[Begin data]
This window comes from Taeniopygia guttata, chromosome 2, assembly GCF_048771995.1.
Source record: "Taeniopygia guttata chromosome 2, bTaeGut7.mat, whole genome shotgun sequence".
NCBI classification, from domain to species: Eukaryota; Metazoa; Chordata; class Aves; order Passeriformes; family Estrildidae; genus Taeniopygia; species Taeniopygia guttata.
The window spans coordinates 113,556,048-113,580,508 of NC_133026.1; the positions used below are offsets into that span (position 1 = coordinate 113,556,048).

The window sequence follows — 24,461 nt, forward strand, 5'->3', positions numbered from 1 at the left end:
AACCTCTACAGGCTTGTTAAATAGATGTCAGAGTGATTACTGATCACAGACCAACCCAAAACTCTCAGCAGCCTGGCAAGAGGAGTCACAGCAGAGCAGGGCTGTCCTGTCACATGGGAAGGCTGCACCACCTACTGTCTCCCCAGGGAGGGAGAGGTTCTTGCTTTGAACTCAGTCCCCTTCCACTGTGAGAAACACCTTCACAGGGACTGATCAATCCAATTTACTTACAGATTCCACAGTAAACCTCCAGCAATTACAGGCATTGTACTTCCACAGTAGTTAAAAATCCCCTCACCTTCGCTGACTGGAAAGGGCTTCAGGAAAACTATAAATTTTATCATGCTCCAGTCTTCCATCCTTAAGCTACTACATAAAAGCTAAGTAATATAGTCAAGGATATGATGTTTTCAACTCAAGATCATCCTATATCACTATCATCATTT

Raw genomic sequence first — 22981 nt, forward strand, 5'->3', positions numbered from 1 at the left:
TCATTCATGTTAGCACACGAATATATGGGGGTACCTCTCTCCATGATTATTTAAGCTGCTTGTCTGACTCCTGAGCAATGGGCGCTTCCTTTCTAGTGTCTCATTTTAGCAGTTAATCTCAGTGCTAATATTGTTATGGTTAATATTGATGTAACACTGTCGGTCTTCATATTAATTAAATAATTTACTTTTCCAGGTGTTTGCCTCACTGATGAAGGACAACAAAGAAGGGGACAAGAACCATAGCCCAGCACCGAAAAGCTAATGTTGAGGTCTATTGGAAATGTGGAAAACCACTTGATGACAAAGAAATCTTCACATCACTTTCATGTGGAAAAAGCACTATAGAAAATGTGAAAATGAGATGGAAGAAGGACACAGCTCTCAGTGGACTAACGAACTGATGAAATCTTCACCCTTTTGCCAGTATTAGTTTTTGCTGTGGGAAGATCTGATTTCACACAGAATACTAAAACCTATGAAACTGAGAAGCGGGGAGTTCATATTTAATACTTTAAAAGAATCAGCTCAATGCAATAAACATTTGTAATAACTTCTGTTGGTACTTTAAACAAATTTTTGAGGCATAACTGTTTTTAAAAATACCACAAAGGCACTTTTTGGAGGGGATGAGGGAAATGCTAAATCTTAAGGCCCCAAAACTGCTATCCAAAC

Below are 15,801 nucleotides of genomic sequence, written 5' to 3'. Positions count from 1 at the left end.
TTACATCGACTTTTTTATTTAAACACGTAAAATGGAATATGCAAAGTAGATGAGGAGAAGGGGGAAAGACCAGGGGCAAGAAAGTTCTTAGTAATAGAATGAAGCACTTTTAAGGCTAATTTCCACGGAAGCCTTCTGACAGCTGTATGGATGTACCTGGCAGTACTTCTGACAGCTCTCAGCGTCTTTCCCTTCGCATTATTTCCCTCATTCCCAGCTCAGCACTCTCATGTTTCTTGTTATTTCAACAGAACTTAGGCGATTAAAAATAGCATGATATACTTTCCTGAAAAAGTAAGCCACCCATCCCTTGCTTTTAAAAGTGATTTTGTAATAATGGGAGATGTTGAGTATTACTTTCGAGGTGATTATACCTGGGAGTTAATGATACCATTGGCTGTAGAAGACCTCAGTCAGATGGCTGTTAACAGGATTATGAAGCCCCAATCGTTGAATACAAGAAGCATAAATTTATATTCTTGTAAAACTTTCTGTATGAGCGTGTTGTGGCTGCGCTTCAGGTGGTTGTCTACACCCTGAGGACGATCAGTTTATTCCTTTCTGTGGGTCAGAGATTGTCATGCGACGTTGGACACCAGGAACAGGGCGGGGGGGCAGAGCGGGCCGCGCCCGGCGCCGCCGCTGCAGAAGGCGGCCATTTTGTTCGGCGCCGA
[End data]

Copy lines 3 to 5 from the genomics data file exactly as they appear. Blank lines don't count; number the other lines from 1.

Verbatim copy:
NCBI classification, from domain to species: Eukaryota; Metazoa; Chordata; class Aves; order Passeriformes; family Estrildidae; genus Taeniopygia; species Taeniopygia guttata.
The window spans coordinates 113,556,048-113,580,508 of NC_133026.1; the positions used below are offsets into that span (position 1 = coordinate 113,556,048).

The window sequence follows — 24,461 nt, forward strand, 5'->3', positions numbered from 1 at the left end: